The Future Of Broad Ripple

As the White River neighborhood strives to reinvent itself after a decades-long bar binge, three visionaries in the area sketch out their concepts for its future.

A Boardwalk

Brian Payne’s wife Gail came up with the idea of a boardwalk running from the Monon Trail to Broad Ripple Park along the river, and the Central Indiana Community Foundation CEO has been championing it ever since. The city got as far as designing the curved path on piers in 2015, but the money disappeared when Mayor Greg Ballard left office. Now Brian is trying to fold the concept into a larger $100 million Connecting Indy plan he and Gail have for building bike paths and other conjoining infrastructure throughout the city. “We’ll need one or two huge donors,” Brian says. “You don’t get there $1,000 at a time.”
How much: $3 million (of the larger Connecting Indy plan).
The biggest challenge: Besides raising $100 million? Getting neighborhoods city-wide to buy into it.
Timeline: If things go well, fundraising could begin in 2018 with construction by 2022.

A Music Festival
Dan Ripley founded Broad Ripple Park’s WARMfest in 2013. And while the music died after just two years, the idea evolved into the ROC and ROW Festival there. Right now, it’s a small concert lineup. But Ripley hasn’t given up on building something larger like Louisville’s three-day Forecastle Festival on the Ohio River. He envisions water skiing shows, fireworks, and flotillas, with acts like Michael Franti and Big Head Todd and the Monsters playing in the park.
How much: $1 million per festival.
The biggest challenge: Infrastructure. According to Ripley, Broad Ripple Park needs an amphitheater and more shelters to realize its potential. “The people at IndyParks make or break things moving forward,” he says. “One thing I’ve continuously heard is that Broad Ripple Park doesn’t need any help. But it does.”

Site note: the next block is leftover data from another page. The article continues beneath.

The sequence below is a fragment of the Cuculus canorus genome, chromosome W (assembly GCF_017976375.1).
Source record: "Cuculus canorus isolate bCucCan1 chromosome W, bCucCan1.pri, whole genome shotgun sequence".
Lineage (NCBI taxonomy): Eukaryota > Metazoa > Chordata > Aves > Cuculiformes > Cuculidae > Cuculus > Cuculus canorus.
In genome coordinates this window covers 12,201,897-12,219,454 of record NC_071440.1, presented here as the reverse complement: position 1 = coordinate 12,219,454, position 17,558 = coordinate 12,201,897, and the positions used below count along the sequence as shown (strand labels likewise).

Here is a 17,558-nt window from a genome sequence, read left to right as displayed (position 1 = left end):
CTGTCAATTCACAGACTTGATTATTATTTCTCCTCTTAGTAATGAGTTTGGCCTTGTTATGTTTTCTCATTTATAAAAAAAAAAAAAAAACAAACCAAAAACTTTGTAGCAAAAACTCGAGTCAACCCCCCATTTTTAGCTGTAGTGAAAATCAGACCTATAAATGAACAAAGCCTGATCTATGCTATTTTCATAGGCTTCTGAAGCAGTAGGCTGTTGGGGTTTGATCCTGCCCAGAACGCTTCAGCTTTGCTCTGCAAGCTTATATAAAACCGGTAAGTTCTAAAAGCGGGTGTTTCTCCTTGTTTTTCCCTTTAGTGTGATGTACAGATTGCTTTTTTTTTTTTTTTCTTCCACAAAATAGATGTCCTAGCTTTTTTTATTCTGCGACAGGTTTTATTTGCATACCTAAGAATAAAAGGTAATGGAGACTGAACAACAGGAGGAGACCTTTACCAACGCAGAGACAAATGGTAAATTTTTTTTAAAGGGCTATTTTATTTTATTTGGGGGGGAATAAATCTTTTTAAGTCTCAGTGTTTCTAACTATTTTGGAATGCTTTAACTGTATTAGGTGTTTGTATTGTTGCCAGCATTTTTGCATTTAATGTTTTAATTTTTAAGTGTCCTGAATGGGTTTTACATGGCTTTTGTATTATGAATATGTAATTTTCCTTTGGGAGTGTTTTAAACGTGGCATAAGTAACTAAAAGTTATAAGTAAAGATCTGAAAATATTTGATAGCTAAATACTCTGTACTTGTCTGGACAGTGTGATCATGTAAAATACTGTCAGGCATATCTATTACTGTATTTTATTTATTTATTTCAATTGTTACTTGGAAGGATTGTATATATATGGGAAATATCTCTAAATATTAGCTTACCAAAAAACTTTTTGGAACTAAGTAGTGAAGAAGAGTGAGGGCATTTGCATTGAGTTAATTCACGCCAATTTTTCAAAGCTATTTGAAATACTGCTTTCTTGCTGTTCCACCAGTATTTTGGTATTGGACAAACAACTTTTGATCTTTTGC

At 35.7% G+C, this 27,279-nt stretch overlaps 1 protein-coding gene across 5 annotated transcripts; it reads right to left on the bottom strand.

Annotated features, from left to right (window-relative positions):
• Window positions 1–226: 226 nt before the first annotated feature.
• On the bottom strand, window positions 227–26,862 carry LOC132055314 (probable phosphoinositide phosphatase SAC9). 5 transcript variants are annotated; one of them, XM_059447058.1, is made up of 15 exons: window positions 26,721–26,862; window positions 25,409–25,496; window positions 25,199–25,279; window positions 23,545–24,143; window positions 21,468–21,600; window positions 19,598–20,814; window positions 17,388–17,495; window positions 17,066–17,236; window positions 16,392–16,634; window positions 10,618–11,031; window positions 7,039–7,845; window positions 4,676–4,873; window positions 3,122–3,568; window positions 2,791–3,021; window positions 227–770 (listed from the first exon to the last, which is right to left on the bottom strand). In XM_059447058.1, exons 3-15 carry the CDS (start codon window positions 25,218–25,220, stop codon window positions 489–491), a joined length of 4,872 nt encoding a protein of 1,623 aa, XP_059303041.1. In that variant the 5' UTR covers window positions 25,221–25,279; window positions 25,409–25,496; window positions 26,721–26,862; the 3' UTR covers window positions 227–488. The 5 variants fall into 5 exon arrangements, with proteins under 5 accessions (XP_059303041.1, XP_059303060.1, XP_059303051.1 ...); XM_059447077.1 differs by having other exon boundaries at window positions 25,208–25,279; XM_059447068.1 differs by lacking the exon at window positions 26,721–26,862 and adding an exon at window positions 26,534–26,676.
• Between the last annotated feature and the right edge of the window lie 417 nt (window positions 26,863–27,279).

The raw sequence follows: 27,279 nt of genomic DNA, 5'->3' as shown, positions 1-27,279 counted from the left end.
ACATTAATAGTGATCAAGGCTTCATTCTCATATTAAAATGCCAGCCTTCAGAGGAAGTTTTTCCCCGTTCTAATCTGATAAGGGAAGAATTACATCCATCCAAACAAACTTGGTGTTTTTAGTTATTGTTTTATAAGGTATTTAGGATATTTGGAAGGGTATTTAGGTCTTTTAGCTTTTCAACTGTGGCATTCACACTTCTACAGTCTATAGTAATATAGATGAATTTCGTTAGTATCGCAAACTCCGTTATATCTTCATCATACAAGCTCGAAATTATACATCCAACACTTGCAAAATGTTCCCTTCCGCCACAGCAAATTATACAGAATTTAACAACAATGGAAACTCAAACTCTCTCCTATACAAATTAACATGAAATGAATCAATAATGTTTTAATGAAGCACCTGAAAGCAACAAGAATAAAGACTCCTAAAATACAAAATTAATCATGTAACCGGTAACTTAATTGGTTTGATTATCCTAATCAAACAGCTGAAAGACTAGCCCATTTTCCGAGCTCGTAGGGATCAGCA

Timeline: Sadly, there are no immediate plans to make Ripley’s vision a reality. Although a big sponsor could change that.

A New Broad Ripple Avenue
Colleen Fanning decided to run for city council last year with the goal of revitalizing Broad Ripple Avenue. Not only has the traffic-choked thoroughfare of bars been bad for the area’s brand, it also hasn’t seen any major infrastructure improvements in a generation. Fanning advocates a Georgia Street-like boulevard with wider sidewalks and decorative lighting, allowing concerts and farmer’s markets to set up shop there. “Downtown, Mass Ave, Fountain Square—a lot of that was rebuilt on the back of Broad Ripple,” she says. “It’s a huge tax revenue generator, and we need to make investments in Midtown now. Otherwise we run the risk of Broad Ripple being the cow that everyone milks and no one feeds.”
How much: $4 million, much of which would come from the Midtown TIF district.
The biggest challenge: Construction will begin soon on the Red Line station at the intersection of College Avenue and Broad Ripple Avenue, and a massive drainage improvement project is overdue in the neighborhood. Coordinating those with tearing up the streets for this could be tough.
Timeline: Ideally, the financing will be lined up by the end of this year. Bidding could take place in 2018, with construction finishing up in 2020.

This article published in our September 2017 issue on the White River, on stands now.